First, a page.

Uber may have some steep competition in China.
Didi Chuxing, a Chinese ride-hailing app that Apple recently invested $1 billion in, is looking to take on Uber. And the numbers show it’s a worthy rival: Didi averages 11 million rides a day in China. It has 300 million users across 400 Chinese cities, and completed 1.4 billion rides in 2015 alone.
By comparison, Uber is active in 60 cities across China, with plans to reach 100 cities by 2016, an Uber spokesperson told Tech Insider. Uber declined to provide data on the number of riders and users it has in China.
That’s not to say Uber is out of the competition by any means.
“We’ve gone from 1% market share at the beginning of 2015 to a third of the market by the end of the year – and we’re still growing incredibly quickly, particularly as we push into more cities,” an Uber spokesperson said.
The spokesperson added that when Uber launched in Hefei, China in March 2016, it captured 50% of the local ridesharing in three weeks. That was after Didi had been there for an entire year.
But where Didi has an edge is with its multi-product platform. And that could end up hurting Uber in the long run, especially with the backing of a tech giant like Apple.
Didi offers seven services through its app, some of which are similar to Uber. Didi lets you hail a private car, just like Uber Black, or carpool with others to a given location, like UberPOOL. You can also hail a taxi cab through Didi, a service that’s only available in New York City for Uber.
But the app does offer services that aren’t available through Uber. You can book a chauffeur for an extended period of time, find and purchase tickets for a bus, and even test drive a car you’re interested in buying.
“What we need from China is not just a cool app for the middle- to upper-class, but a multi-product platform that offers a full range of service,” Liang Sun, head of communications for Didi, told Tech Insider.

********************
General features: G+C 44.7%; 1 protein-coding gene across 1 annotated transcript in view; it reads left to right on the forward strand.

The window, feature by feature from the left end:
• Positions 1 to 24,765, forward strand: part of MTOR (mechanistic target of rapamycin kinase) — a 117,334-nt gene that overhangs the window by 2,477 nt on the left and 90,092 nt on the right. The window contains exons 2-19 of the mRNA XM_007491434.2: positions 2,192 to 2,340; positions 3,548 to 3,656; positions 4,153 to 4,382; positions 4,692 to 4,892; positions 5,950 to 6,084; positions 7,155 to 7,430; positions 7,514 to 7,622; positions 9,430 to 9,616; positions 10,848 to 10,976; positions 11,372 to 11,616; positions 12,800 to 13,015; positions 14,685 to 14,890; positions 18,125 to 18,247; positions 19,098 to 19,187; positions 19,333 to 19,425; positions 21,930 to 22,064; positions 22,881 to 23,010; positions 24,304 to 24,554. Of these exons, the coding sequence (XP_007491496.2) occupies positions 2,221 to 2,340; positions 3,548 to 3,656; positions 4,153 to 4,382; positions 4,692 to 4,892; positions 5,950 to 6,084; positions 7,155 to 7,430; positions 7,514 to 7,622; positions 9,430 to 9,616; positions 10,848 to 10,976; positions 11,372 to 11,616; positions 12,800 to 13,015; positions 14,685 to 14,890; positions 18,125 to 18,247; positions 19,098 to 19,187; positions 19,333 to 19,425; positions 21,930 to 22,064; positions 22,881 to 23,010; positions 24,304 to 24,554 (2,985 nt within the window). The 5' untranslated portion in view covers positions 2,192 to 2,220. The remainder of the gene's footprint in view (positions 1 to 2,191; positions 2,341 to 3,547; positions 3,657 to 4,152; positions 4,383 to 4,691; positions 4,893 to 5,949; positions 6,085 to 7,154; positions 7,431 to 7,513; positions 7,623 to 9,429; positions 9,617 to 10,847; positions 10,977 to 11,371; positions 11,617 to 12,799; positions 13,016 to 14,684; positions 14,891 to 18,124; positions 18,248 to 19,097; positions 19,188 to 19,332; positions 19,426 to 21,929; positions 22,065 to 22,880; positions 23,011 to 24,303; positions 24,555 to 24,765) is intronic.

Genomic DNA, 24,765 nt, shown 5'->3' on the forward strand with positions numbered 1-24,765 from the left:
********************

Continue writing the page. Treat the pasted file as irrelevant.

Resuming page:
Perhaps more importantly, Didi is integrated with a lot of services that are wildly popular in China. The app is integrated with AliPay, a payment service that lets you transfer money like Venmo. It’s also integrated with WeChat, which boasts 500 million active Chinese users per month.
Where Uber thinks it has an edge is with the app itself. An Uber spokesperson said the app’s algorithm is stronger, making it a better experience for both drivers and riders.
Uber and Didi both use surge pricing, but in very different ways. Uber uses an algorithm that will determine the price of a ride based on factors like demand and weather. Didi’s surge price will also depend on similar factors, but allows drivers to override the system and choose to accept a ride without a surge.
This way, if someone wants to travel a longer distance that will result in a higher pay-out for the driver anyway, the driver can bid for a rider by eliminating the surge.
Uber’s stance is that makes things too complicated for both the rider and driver.
“Riders love the simplicity, convenience, and affordability Uber offers, and as long as we continue to innovate and provide the best possible experience to them we’re confident we’ll do very well,” the spokesperson said.
But Didi thinks the underlying algorithm of its app is only getting stronger. Sun said this has been proven by how easy it was for Didi to take over the ride-hailing market.
“In 2014, there were literally dozens of aspiring taxi hailing apps in China, and we ended up consolidating the market,” she said.
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